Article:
Politeach 2023: Empowering Teachers as Agents of Sociopolitical Change

Read through the highlights from the recently concluded Politeach 2023 Conference, where education and politics intersect.

Our social science teachers in junior and senior high school are uniquely positioned to shape the minds of future generations. During this critical period of personal and intellectual growth, these teachers guide their students in developing their identities and beliefs. By teaching government, politics, and civic engagement, they lay the foundation for active participation in the democratic process. They challenge biases, encourage critical thinking, and facilitate open discussions to broaden students' perspectives. The values and principles instilled during high school have a lasting impact on students' attitudes and behaviors, making it crucial to empower and support these teachers in their role as influencers of future citizens.

It is against this backdrop that Politeach has sought to empower high school social sciences teachers as vital agents in nurturing the political development of our future leaders. Politeach cultivates progressive ideas and enhances political education through thought-provoking plenary sessions, interactive breakout sessions, sectoral conversations, and special interest discussions. By uniting junior and senior high school social science teachers from diverse schools across the Greater Manila Area, Politeach creates a collaborative space to explore crucial topics such as the state of education in the Philippines, various political ideologies, and strategies for teaching Araling Panlipunan (Social Science). With a mission of forming a network of change-makers, Politeach empowers teachers, as education frontliners, to create inclusive and progressive classrooms that promote social awareness and activism, while nurturing students' critical consciousness.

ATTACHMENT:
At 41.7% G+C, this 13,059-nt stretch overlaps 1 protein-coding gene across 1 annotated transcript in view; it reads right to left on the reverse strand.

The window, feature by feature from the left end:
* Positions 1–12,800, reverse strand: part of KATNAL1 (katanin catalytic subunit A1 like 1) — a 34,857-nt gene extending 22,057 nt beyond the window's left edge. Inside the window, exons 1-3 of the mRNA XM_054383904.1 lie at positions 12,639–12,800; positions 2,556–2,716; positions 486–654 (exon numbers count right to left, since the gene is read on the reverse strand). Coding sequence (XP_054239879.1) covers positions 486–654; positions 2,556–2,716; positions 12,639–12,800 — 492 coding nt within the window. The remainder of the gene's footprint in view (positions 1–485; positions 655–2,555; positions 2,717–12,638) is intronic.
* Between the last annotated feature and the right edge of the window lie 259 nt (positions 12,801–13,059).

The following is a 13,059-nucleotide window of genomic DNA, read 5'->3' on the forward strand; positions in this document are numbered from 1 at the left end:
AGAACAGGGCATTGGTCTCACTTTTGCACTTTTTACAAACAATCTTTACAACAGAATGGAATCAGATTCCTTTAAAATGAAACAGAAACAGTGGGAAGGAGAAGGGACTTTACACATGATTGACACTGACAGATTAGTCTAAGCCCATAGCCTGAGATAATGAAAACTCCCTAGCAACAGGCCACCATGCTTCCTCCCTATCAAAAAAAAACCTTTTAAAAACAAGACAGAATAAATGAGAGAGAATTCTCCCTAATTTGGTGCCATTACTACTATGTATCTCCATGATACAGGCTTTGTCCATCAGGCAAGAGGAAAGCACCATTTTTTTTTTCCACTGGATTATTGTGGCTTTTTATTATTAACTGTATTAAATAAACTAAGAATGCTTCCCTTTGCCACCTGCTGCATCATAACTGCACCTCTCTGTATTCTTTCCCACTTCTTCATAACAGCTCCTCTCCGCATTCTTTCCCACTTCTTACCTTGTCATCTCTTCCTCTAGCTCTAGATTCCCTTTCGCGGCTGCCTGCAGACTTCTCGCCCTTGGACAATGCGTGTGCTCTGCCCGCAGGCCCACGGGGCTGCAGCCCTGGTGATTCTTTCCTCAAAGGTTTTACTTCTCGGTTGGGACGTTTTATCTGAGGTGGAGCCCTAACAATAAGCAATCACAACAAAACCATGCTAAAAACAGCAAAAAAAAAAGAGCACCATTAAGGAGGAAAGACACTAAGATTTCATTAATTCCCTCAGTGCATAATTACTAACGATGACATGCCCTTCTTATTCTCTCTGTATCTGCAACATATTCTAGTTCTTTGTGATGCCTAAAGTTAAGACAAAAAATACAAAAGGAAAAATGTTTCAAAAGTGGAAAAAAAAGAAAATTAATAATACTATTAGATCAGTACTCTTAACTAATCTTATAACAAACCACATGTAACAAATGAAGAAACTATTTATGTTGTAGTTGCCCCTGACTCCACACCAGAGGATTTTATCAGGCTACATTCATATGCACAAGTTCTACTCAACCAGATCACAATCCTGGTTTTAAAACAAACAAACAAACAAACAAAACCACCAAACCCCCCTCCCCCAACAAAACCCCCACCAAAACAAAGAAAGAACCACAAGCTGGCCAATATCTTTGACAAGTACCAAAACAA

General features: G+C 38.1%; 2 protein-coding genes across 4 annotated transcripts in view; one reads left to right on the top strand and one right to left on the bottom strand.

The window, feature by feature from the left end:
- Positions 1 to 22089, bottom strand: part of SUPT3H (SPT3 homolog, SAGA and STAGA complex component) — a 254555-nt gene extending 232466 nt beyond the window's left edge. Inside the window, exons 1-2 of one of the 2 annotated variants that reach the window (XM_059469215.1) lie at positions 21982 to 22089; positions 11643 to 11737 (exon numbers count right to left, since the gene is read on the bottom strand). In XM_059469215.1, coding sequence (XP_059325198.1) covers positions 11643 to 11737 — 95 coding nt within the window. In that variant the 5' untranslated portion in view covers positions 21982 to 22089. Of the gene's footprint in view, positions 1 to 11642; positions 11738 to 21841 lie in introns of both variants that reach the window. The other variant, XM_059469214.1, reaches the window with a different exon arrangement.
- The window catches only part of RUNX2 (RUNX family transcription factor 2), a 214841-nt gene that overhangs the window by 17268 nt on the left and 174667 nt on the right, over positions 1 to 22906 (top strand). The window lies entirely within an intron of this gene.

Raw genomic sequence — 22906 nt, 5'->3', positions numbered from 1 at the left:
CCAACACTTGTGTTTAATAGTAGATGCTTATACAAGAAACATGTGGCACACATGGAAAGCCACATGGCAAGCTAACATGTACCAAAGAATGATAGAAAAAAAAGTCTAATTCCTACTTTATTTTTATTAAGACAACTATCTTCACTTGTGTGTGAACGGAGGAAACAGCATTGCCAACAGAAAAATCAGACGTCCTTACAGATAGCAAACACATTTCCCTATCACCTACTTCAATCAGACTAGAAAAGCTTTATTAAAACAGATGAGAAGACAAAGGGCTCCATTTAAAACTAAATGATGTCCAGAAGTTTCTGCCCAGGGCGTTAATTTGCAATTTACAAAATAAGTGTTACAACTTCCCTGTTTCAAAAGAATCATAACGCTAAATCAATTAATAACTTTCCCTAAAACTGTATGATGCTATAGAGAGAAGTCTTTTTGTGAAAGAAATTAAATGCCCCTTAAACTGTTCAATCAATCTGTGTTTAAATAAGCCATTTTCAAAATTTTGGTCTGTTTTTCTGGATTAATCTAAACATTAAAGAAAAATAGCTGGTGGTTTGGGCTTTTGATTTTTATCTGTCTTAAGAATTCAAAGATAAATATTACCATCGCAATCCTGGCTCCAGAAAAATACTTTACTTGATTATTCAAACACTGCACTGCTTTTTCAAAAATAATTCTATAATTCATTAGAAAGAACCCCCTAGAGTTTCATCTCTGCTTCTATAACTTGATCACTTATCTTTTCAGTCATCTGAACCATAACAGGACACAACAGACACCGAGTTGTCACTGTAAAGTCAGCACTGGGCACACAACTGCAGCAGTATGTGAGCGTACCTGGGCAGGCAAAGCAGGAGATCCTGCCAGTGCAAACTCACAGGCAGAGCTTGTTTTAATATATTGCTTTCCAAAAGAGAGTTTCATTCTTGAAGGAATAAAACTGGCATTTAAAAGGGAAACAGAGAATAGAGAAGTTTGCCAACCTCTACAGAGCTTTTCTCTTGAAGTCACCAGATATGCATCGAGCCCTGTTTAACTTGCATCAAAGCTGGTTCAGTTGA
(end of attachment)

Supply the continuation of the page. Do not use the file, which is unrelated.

The 2023 Politeach Conference kicked off with opening remark from our co-organizers - Friedrich-Ebert-Stiftung (FES) Philippines, Center for Youth and Advocacy Networking, and the Office for Social Concern and Involvement at the Ateneo de Manila University. Our speakers echoed a similar call to action – the necessity to combat disinformation and the vital role educators play in this mission.

Ms. Shenna Kim Carisma of FES Philippines emphasized the urgency of political education in light of the present circumstances in Myanmar and the influences of educational figures on our lives. She conveyed the necessity to uphold progressive values and political education, especially in a context where the impoverished are often blamed for their political choices. She underscored the emergence of a new generation of young people calling for effective governance. She expressed the need to extend these ideas to formal education and teachers, setting the stage for 'Politeach' - a platform to initiate this crucial conversation. Shenna confirmed Friedrich-Ebert-Stiftung's commitment to support this platform, thereby providing a fresh avenue for young individuals in the education sector to be involved in this program.

Ms. Leizl Adame, representing the youth-led and youth-serving NGO Center for Youth Advocacy and Networking (CYAN), underlined the role of youth as agents of change and teachers as catalysts for societal transformation. She emphasized the importance of nurturing critical thinking skills amidst an era rife with disinformation, historical denial, and distortion. Leizl sees this period as an opportunity for mutual exchange of good habits and the emergence of citizens ready to be the 'eyes and ears' of the era.